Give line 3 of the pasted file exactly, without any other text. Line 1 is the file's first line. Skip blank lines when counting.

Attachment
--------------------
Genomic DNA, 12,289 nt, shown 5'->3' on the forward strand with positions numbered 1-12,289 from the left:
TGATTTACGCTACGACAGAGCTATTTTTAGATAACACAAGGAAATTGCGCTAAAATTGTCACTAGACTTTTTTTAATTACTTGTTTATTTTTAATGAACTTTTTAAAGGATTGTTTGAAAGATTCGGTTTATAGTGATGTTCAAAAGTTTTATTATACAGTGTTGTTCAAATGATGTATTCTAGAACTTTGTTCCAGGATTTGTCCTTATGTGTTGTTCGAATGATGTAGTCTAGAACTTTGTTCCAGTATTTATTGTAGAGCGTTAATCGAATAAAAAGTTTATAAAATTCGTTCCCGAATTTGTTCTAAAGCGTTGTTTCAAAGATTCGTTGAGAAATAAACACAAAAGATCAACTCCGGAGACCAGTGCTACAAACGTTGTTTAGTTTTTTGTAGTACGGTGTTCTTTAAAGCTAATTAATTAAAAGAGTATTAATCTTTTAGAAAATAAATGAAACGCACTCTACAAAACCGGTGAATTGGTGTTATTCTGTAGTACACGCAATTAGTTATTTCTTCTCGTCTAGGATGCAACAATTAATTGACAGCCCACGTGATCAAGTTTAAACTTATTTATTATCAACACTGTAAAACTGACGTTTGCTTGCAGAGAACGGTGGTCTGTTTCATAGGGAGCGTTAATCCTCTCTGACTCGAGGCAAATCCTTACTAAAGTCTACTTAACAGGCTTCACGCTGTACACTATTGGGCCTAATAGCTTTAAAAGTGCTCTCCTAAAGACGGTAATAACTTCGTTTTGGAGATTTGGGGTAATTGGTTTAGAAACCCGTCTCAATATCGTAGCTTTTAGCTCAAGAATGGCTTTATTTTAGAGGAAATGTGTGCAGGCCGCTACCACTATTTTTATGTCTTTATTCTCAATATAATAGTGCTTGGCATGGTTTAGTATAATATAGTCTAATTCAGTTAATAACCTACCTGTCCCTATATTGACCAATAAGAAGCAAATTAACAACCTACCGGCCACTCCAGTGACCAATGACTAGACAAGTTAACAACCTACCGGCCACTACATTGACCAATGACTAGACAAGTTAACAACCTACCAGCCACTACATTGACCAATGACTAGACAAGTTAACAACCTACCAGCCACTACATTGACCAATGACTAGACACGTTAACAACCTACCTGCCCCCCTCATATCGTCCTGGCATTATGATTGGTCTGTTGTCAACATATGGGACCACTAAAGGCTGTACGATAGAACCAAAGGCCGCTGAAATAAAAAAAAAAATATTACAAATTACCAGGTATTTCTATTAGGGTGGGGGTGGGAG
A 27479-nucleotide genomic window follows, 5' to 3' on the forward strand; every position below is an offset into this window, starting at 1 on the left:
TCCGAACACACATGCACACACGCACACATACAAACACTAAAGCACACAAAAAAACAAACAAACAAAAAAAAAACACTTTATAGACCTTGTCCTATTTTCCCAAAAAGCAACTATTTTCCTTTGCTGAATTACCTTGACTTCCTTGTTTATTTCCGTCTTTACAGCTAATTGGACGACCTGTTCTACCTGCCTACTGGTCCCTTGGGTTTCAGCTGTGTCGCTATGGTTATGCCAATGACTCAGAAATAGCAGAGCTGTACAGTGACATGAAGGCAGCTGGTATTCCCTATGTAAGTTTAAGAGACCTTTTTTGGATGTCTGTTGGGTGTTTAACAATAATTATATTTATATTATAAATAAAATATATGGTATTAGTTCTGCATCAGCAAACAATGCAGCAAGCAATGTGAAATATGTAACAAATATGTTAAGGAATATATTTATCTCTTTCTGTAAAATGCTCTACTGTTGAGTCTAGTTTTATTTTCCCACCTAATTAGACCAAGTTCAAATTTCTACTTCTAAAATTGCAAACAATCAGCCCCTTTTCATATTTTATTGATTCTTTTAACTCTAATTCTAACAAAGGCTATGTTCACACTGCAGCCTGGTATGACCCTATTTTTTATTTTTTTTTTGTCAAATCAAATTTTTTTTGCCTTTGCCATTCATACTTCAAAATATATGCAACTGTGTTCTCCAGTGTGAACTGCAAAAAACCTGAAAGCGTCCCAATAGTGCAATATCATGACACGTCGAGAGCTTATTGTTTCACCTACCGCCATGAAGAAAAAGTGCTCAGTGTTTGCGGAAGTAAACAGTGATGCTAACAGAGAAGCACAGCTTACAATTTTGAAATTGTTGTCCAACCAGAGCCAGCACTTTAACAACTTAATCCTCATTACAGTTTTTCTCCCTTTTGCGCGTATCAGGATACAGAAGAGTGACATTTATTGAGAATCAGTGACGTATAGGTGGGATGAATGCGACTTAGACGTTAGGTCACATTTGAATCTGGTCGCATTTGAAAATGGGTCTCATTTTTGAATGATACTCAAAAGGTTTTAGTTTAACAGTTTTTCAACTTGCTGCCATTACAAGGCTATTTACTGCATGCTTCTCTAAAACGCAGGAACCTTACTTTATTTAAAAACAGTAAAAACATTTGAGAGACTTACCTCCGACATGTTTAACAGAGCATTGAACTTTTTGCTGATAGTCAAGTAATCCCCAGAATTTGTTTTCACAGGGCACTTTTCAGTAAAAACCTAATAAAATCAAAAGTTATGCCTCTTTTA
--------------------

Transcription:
A 27479-nucleotide genomic window follows, 5' to 3' on the forward strand; every position below is an offset into this window, starting at 1 on the left: